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Orbán meets Putin in bid to ‘save everything possible’ in bilateral relations

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Viktor Orbán has become the first western leader to meet Vladimir Putin since the International Criminal Court indicted the Russian president for alleged war crimes, in what the Hungarian prime minister said was a bid to “save everything that is possible from our bilateral contacts”.

At the meeting on the sidelines of the Belt and Road forum in Beijing on Tuesday, Orbán told Putin that Hungary “never wanted to confront Russia”, adding that Budapest’s goal “has always been to establish and expand mutually the best contacts”.

“We are interested in supporting this co-operation not only at the level of communication but also at the economic level,” Orbán said.

The China visit marks the first time Putin has left Russia since the ICC issued a war crimes warrant for his arrest, and only the second such trip since Moscow’s full-scale invasion of Ukraine in February 2022. Hungary is party to the ICC.

The meeting with the leader of Hungary, a member of Nato and the EU, is a major coup for the Kremlin, which is using the trip to defy western attempts to isolate Russia.

Western nations have criticised Hungary’s strongman leader for acting in Putin’s interests since his full-scale invasion of Ukraine, particularly by delaying sanctions, refusing to provide military assistance to Kyiv and objecting to its accession to the EU.

David Pressman, US ambassador to Hungary, condemned the meeting, posting on social media platform X, formerly Twitter, that Orbán “chooses to stand with a man whose forces are responsible for crimes against humanity in Ukraine, and alone among our allies”.

“While Russia strikes Ukrainian civilians, Hungary pleads for business deals,” he added.

No western leader has met Putin since Austrian chancellor Karl Nehammer made a failed attempt to convince him to end the war in April last year. France’s Emmanuel Macron and Germany’s Olaf Scholz have kept phone contacts with Putin last year, but no calls were reported recently.

Putin told Orbán that Hungary was among “many European countries where our relations have been preserved and are developing, [which] can only be to our liking”.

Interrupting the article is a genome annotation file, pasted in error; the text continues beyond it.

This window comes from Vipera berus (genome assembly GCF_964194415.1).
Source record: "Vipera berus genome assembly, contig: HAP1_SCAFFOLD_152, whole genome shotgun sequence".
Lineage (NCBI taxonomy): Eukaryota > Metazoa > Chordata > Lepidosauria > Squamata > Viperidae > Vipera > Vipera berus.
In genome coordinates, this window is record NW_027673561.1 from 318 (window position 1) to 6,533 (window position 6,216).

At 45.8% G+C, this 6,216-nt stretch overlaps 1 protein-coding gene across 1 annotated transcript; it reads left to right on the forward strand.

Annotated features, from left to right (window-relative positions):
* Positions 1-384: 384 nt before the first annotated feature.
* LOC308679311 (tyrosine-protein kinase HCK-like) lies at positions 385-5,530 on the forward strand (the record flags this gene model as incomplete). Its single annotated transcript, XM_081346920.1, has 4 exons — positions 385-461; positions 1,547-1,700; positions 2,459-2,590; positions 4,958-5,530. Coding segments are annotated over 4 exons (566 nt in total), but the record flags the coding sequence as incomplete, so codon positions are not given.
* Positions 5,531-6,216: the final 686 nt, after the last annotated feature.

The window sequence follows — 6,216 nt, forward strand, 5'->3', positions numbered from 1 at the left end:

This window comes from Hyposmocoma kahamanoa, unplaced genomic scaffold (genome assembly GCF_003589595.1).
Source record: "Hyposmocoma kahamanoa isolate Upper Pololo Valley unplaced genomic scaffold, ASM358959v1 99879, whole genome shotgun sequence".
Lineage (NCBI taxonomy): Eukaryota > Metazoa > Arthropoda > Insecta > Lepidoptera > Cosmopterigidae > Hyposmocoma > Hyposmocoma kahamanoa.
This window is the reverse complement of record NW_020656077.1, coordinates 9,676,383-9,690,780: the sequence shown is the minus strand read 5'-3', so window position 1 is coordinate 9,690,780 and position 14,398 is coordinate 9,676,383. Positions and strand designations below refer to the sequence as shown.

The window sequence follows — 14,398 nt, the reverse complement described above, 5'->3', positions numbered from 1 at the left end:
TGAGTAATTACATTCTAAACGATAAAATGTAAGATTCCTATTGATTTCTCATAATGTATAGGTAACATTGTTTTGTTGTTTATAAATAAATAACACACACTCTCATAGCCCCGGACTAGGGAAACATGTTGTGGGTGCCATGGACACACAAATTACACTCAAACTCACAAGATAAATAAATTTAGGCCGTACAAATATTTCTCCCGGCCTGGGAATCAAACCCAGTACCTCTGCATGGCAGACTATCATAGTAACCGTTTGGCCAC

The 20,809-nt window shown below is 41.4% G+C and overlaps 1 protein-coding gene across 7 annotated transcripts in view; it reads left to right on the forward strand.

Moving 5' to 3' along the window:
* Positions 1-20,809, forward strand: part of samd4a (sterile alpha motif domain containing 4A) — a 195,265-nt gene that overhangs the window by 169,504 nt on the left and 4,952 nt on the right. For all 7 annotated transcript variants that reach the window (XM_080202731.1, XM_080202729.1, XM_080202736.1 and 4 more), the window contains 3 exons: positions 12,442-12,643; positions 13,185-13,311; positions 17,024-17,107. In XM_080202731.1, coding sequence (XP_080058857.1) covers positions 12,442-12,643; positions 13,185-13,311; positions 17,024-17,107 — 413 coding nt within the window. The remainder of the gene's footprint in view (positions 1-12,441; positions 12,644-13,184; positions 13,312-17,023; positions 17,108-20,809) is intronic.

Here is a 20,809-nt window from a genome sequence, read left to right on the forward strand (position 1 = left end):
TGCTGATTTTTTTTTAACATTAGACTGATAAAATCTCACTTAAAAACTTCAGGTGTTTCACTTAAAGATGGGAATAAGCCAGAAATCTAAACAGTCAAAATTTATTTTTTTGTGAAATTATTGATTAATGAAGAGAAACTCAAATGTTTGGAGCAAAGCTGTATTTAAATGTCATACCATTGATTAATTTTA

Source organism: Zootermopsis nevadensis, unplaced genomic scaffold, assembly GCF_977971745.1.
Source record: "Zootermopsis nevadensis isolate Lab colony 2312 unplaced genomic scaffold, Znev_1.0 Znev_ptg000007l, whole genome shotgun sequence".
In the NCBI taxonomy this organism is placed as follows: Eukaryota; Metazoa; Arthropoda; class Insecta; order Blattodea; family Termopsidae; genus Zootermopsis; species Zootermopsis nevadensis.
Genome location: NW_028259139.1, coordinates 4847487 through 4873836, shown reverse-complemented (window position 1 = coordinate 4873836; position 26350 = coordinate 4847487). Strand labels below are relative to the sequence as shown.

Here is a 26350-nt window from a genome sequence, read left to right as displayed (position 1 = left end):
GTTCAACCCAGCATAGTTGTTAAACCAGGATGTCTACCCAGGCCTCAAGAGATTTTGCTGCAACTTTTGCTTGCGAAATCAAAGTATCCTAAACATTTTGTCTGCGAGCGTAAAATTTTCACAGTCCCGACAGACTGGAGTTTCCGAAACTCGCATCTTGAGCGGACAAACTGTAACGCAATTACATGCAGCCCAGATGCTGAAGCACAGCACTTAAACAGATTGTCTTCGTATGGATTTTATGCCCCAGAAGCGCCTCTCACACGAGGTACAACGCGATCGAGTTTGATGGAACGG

He added he was looking forward to “having the chance to exchange views with an EU country, Hungary in this case, not just about bilateral relations but also the situation in the world and in Europe”.

Orbán has insisted on maintaining ties with Moscow, especially in the field of energy where it claims that, unlike most other western nations, it cannot decouple from Russian sources.

“We have never been in such a difficult situation,” Orbán told Putin, according to a Russian translation of his remarks.

“Due to a military operation or sanction, these relations of ours unfortunately suffered a lot, it was deeply affected,” he added.

Orbán and Putin discussed oil and gas shipments and their co-operation in nuclear energy. Rosatom is building its only new nuclear power plant in the EU in Paks, Hungary. The Russian nuclear company is one of the few Kremlin corporate giants not yet under significant western sanctions.

Rosatom’s chief executive Alexei Ligachev is among a prominent group of senior Russian energy figures in Putin’s delegation at the forum.

At the meeting with Putin, Orbán reiterated his call for an end to the conflict — a step that has been rejected by Ukraine, which says a ceasefire would legitimise Russia’s occupation of its territory and give the Kremlin time to prepare for a fresh assault.

Péter Krekó, director of the Political Capital think-tank in Budapest, said that while Orbán claims to defend national sovereignty, “it seems he only fights for that against the EU and the United States”.

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